Kids with sensory processing issues respond to the environment in a number of ways. Although each child is unique, there are some common ways of reacting to sensory input.
Some kids overreact to outside stimulation and become overwhelmed and hyperactive. Some are underreactive and seek out sensory stimulation. Other kids may seem sluggish and need more input to function. Some kids may even show a combination of these reactions, depending on the environment.
If your child has sensory processing issues, you might be curious about a type of treatment called a sensory diet. Learn more about sensory diets and how they can help kids with sensory processing issues.
What is a sensory diet?
A sensory diet has nothing to do with food. It’s a carefully designed series of physical activities and accommodations tailored to give each child the sensory input she needs. Sensory diets can be used as part of sensory integration therapy. Completing a sensory diet routine can help kids get into a “just right” state, which can help them pay attention in school, learn new skills and socialize with other kids.
What does getting into a “just right” state mean? For kids who tend to get overstimulated, their sensory diet can help them come down from an overloaded state and feel calm. Or kids who feel or appear sluggish can get into a “just right” state by doing activities that help them feel more alert.
Not all kids are able to recognize when they’re not in that “just right” state. Being consistent in implementing a sensory diet is key to helping your child become more self-aware and to making progress.
The type of professional who can help with this is an occupational therapist (OT). An OT can design a routine of activities for your child to do that fits her exact needs and schedule. The OT will do them with your child during therapy sessions. And your child can also do them at home with your supervision.
If you don’t have easy access to a therapist, there’s no harm in involving your child in some sensory activities on your own. Just know that if what you’re doing doesn’t work, it doesn’t mean your child can’t benefit from a sensory diet. Instead it may mean that you need an OT’s help to develop a unique treatment plan for your child.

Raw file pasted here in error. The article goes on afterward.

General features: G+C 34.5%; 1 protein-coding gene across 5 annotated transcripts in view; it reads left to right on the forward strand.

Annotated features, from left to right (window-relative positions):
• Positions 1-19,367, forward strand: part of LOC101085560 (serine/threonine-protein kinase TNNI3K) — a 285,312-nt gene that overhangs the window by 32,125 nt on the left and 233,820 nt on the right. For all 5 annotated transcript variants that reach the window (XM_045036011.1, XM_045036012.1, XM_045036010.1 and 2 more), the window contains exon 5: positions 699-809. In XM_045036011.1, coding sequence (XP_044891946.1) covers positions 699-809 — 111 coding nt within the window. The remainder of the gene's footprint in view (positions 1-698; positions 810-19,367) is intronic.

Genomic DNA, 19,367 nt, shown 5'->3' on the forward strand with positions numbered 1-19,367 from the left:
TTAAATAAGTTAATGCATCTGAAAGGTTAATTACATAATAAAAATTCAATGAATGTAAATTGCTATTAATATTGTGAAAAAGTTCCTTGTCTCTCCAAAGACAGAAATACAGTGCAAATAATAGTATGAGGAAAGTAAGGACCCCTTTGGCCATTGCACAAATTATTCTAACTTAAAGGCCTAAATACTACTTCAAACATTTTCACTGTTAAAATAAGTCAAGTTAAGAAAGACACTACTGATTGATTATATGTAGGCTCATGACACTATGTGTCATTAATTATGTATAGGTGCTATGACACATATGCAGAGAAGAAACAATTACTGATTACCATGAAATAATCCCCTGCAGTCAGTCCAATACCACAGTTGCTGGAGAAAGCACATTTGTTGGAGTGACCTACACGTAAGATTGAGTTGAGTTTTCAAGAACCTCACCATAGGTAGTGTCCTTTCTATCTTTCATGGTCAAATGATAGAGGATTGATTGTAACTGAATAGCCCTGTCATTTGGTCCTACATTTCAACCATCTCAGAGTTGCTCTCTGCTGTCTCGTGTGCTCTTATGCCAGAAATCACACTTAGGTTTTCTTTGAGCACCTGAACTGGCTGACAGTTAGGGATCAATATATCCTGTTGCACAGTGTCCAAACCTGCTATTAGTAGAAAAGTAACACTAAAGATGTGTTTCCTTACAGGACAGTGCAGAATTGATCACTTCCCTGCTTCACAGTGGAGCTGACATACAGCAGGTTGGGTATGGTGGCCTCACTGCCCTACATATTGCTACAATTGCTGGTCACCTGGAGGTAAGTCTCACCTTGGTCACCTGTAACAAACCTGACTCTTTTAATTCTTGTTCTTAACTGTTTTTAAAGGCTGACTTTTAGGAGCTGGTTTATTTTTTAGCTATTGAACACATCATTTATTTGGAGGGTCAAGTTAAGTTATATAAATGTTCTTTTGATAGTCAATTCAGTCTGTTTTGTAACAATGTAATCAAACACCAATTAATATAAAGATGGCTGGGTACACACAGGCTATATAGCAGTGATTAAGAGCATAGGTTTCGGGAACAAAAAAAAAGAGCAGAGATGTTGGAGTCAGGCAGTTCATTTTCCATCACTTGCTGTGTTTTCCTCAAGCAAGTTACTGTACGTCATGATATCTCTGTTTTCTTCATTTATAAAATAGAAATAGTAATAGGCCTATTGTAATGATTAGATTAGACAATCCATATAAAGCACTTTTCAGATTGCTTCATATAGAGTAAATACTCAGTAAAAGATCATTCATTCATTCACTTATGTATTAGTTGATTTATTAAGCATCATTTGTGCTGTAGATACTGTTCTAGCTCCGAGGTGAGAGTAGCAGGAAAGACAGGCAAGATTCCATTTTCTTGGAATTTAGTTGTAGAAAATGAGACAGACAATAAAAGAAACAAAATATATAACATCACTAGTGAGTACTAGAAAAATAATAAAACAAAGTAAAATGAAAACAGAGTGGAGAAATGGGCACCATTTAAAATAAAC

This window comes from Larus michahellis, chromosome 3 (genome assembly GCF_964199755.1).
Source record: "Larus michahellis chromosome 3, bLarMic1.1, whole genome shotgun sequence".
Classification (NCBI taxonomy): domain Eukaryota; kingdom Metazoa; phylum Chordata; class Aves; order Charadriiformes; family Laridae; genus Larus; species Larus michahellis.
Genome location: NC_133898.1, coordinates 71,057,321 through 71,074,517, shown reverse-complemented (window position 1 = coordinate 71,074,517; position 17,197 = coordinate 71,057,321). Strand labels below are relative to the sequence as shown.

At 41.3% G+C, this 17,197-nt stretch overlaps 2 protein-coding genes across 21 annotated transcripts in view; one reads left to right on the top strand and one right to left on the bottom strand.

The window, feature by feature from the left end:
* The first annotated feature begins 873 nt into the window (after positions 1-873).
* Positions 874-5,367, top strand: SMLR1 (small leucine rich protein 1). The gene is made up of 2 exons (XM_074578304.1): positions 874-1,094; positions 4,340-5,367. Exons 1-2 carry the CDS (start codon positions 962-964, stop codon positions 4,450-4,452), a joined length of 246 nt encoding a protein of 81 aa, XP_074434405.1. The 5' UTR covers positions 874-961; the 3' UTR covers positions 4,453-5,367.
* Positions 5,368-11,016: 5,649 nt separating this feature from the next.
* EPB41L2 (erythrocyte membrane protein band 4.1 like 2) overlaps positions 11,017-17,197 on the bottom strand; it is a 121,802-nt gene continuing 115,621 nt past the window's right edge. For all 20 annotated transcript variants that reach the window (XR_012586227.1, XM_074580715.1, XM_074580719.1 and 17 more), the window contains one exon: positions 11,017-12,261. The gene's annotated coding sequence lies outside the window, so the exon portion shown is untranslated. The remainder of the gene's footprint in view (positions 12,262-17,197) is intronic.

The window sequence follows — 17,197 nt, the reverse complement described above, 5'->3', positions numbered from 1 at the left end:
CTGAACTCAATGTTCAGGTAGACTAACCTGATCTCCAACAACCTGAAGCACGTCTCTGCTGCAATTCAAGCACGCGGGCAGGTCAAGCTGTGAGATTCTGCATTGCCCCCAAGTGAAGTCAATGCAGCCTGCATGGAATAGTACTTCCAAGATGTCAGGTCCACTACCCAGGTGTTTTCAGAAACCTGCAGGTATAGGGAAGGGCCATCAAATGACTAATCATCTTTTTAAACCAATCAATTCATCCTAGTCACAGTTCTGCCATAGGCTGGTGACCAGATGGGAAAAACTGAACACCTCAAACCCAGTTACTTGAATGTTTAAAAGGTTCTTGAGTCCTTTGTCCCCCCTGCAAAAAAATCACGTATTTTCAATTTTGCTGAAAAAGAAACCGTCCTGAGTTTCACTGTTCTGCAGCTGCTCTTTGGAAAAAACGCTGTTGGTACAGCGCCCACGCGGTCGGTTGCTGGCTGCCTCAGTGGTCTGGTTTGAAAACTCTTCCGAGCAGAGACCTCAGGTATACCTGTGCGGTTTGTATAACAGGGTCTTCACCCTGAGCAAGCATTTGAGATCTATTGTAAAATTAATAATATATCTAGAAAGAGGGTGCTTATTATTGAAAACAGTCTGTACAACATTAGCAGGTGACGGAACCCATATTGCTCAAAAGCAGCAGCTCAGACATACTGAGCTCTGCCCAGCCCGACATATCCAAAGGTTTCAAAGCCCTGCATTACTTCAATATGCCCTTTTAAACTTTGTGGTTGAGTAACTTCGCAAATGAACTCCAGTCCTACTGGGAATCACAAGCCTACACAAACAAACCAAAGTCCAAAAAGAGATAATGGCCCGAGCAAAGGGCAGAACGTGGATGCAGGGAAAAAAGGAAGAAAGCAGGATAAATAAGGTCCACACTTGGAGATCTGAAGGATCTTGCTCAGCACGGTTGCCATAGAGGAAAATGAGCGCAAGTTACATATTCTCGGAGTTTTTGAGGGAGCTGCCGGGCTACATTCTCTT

What might an example sensory diet look like?
A sensory diet is made up of a group of activities specific to your child’s needs. These depend on your child’s sensory issues. Let’s say your child is what OT’s call low arousal (meaning sluggish). Her routine might include:
- 20 jumping jacks
- Bouncing on a therapy ball 20 times
- Holding a Zen bug yoga pose for 10 seconds
Your child will repeat this circuit of activities a set number of times. Each session should last 10 to 15 minutes (the effects can last for hours). Once your child’s routine is set, she’ll do it two or three times throughout the day.
What activities might be included in a sensory diet routine?
Your child’s OT will observe her to see what sensory input she seeks or avoids. The OT takes those preferences into account when coming up with a routine. Here are some standard activities they draw on to create a sensory diet:
- Jumping jacks or lying on the ground and doing snow angels
- Log rolling (rolling back and forth)
- Swinging on swings
- Climbing ladders and sliding down slides at the playground
- Hopping up and down
- Push-ups (which can be modified to pushing off the wall or on their knees)
- Bouncing on a therapy ball with feet on the ground while clapping
- Rolling on a therapy ball on their belly, forward and backward
- Rolling a therapy ball on their back while they lie on the ground to “make a sandwich”
- Yoga poses like downward dog or happy baby (also known as Zen bug), holding a position for at least 10 seconds
- Facing a wall and pushing as hard as possible (variations include standing sideways and pushing against the wall with a shoulder, or pushing while sitting with the back against the wall, holding positions for at least 10 seconds)
- Heavy work activities at home with supervision, like sweeping/dry mopping, dusting, vacuuming, lifting and carrying grocery bags from the car into the home
- Animal walks such as crab walk (on all fours facing sky) or bear walk (on all fours facing ground)
A sensory diet may also include other activities that target specific sensory issues. One technique, the Therapressure Protocol (you may hear it referred to as brushing), can be very helpful to some kids. But it requires specific training from an OT and is not something parents can do without professional guidance.
In addition to physical activities, a sensory diet may incorporate other sensory experiences that help your child feel “just right.” These could include using fidget toys or weighted blankets, or chewing crunchy foods throughout her day.
Other Ways to Help
Kids often benefit if they can follow their sensory diet while at school. You can talk to your child’s teacher about allowing your child at least one structured break to complete her activities. If your child is self-conscious, there may be ways to modify the routine so she doesn’t stand out. And if your child has an IEP, certain activities could be added as accommodations in the IEP.
A sensory diet is usually just one part of a treatment plan for sensory processing issues. It’s most effective when combined with other interventions. Learn about some other things that can help with sensory processing issues, such as social skills groups or occupational therapy.
To learn more, hear an expert talk about sensory diets.